Microsoft is launching a free application that will plot routes for car journeys by cross-referencing them with historical traffic data, according to the New York Times.
The result, the company claims, will be a vastly improved route finder, which the company is dubbing ClearFlow. The system works by not only considering highways but also side streets and other factors, such as weather and local sporting events.
The five-year project was the brainchild of Eric Horvitz, an AI researcher at Microsoft Labs in Seattle. He came up with the concept while, predictably, stuck in traffic.
“It was awful,” he said. “Everything seemed to be backed up.”
“It hit me that we had to do all the side streets.”
“We really needed to understand the whole city.”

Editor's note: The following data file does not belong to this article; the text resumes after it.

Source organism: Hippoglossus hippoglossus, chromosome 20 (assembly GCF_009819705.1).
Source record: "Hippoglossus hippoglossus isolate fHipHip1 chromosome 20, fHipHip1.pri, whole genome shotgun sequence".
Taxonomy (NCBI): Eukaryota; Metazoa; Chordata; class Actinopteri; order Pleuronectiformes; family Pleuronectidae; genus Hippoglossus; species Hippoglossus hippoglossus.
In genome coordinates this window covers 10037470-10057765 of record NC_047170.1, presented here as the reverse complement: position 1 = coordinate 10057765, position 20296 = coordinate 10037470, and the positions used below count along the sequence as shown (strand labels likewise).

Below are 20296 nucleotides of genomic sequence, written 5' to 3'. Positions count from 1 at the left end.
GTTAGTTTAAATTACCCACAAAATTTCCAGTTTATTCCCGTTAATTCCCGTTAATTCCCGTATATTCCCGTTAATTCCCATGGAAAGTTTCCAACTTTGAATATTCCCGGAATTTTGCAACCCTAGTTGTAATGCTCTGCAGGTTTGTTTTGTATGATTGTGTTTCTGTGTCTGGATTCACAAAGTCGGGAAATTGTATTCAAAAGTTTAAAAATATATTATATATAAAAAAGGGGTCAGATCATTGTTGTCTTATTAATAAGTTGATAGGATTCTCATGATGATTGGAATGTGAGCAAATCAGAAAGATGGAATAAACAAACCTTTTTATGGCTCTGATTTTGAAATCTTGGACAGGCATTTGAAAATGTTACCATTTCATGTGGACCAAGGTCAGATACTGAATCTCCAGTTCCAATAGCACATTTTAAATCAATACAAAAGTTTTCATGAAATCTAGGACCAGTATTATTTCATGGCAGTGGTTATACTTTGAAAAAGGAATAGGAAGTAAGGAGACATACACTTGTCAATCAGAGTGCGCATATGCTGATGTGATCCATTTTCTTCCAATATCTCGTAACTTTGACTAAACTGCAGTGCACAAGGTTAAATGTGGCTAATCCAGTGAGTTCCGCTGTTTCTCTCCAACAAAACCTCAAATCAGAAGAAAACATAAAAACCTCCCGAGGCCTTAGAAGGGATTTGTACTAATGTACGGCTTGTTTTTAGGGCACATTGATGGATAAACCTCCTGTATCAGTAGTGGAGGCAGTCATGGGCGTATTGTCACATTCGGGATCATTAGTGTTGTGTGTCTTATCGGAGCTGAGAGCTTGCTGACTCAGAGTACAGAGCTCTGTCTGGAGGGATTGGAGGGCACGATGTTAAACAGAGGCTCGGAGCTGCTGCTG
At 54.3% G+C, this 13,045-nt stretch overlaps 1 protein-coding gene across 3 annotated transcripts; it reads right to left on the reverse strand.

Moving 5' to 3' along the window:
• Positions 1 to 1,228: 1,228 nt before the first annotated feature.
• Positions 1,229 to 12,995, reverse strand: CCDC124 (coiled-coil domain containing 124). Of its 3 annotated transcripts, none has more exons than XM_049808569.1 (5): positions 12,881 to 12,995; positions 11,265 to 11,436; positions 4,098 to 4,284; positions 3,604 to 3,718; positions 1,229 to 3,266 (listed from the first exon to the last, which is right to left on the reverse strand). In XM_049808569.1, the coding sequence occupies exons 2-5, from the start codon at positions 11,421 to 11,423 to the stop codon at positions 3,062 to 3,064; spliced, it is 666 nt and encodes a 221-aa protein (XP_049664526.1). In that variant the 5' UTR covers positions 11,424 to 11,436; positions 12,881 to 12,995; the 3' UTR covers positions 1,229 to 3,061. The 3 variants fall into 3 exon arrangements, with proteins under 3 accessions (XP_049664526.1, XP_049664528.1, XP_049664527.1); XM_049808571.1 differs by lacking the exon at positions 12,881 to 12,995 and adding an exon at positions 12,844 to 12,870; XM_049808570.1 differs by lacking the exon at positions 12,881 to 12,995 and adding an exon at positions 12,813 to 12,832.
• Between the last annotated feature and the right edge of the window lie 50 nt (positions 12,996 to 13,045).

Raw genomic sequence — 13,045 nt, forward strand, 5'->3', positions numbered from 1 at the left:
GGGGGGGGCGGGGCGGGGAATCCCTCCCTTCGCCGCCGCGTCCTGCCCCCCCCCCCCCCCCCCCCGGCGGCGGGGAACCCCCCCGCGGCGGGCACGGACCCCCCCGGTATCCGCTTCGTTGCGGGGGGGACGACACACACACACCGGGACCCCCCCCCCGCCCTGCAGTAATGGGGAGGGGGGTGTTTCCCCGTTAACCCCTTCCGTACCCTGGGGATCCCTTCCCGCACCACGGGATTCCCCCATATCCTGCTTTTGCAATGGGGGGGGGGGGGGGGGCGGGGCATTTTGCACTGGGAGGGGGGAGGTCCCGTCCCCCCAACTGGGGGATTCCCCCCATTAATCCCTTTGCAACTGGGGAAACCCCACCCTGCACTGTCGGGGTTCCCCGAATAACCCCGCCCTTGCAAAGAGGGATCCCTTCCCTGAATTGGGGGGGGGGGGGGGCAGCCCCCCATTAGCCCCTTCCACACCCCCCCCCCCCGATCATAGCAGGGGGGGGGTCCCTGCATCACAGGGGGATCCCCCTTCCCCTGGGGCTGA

Microsoft employees offered to carry GPS systems in their cars and the software for the city soon built up so that the fastest routes could be found, even if they seemed counterintuitive.
The system is now being rolled out covering 72 US cities and will be available via Microsoft Live.
Connexin drops out of Ofcom auction due to start next week
SwiftKey users now send two billion emoji every week
Recruitment plans are 'most ambitious ever', claims Openreach HR director Kevin Brady
Samsung's under-the-hood improvements separate the S9 from the pack when it comes to the display